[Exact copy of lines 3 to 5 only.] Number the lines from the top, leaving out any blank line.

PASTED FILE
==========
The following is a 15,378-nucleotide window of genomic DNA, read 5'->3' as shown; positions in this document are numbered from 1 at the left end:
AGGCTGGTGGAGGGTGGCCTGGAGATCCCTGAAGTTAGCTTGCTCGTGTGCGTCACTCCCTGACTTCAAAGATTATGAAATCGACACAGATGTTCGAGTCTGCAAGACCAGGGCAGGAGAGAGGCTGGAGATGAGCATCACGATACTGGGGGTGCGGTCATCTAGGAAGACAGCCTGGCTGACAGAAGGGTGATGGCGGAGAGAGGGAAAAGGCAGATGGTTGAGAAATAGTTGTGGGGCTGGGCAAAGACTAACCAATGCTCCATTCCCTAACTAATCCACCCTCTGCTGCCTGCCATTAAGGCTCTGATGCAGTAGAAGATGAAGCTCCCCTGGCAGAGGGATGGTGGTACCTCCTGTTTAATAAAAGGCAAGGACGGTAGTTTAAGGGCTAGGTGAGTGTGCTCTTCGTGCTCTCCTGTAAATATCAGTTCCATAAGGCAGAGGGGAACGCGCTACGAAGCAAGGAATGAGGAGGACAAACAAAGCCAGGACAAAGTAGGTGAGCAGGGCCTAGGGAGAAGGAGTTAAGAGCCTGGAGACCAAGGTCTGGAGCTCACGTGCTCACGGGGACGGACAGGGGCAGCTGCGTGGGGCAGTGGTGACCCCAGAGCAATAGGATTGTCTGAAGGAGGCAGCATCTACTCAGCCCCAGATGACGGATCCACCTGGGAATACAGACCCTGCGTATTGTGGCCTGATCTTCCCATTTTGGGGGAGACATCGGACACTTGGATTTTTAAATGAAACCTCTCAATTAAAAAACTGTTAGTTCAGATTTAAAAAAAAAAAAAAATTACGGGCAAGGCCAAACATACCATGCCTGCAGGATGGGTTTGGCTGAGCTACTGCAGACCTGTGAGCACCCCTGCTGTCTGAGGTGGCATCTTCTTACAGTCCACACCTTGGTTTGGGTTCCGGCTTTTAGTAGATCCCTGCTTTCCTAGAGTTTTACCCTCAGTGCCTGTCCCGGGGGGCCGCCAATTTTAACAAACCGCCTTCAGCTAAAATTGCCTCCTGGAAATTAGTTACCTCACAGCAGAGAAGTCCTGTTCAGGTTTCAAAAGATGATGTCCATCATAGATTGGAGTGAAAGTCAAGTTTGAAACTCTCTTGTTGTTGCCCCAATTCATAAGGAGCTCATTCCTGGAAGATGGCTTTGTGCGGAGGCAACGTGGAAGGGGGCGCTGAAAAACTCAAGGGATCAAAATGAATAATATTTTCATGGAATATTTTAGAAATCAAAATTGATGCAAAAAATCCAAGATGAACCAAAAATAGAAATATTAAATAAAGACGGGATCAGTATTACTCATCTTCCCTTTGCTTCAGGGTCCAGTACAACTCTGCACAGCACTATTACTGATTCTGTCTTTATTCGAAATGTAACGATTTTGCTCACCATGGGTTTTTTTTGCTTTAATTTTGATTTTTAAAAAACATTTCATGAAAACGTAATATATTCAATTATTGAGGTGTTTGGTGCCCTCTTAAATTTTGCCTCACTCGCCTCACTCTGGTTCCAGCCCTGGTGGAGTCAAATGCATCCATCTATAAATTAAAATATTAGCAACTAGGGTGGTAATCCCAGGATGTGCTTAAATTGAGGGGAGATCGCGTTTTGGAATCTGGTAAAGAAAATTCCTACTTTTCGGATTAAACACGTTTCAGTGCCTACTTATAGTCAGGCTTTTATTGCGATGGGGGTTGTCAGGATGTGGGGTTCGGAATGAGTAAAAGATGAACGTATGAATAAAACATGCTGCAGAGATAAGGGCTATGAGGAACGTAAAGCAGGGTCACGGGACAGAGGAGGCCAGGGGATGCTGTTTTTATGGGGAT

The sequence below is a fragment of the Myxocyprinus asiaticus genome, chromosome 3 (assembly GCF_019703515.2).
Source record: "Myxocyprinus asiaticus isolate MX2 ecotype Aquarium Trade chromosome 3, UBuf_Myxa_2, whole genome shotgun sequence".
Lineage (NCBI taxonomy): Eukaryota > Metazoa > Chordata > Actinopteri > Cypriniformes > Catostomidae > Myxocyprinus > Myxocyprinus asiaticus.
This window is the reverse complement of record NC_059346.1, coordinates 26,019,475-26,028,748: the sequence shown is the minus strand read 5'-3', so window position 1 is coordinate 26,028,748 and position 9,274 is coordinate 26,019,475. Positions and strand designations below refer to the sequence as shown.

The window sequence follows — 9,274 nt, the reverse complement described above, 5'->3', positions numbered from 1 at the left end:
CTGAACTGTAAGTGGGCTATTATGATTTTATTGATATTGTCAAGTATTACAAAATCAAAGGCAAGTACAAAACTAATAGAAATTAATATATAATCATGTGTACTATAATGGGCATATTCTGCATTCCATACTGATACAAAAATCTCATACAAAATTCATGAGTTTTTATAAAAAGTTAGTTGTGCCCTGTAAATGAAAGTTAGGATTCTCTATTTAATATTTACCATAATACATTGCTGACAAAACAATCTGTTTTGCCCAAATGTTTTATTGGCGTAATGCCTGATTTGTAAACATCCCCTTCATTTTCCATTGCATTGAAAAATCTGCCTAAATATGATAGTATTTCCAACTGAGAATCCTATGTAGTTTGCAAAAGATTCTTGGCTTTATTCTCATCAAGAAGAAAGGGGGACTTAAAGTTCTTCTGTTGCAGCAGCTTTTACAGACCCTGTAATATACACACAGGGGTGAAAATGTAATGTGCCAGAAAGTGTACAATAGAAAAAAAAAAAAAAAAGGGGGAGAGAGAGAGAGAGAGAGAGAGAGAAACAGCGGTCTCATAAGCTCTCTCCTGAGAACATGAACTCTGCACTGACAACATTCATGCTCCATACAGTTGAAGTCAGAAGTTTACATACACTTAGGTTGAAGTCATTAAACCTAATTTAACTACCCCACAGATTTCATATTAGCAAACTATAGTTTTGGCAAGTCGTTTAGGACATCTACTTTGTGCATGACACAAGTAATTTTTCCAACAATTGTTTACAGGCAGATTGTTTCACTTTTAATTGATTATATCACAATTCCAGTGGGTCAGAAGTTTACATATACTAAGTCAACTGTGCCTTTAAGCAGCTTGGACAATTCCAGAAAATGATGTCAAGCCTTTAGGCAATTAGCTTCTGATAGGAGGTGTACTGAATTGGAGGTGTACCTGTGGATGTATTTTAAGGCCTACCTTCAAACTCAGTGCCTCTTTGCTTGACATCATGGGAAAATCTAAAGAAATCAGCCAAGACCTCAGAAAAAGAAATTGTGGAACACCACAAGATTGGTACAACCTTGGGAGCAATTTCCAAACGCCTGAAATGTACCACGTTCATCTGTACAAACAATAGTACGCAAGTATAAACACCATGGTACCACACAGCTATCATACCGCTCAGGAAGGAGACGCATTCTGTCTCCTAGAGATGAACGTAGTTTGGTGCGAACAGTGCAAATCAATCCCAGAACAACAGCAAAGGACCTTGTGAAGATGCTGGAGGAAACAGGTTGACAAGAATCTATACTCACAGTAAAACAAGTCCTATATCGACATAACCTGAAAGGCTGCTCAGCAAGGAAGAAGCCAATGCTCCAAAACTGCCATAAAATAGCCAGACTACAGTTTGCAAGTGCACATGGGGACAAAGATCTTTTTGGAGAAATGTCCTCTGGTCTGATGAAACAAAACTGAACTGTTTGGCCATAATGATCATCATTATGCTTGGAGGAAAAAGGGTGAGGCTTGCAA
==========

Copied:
The sequence below is a fragment of the Myxocyprinus asiaticus genome, chromosome 3 (assembly GCF_019703515.2).
Source record: "Myxocyprinus asiaticus isolate MX2 ecotype Aquarium Trade chromosome 3, UBuf_Myxa_2, whole genome shotgun sequence".
Lineage (NCBI taxonomy): Eukaryota > Metazoa > Chordata > Actinopteri > Cypriniformes > Catostomidae > Myxocyprinus > Myxocyprinus asiaticus.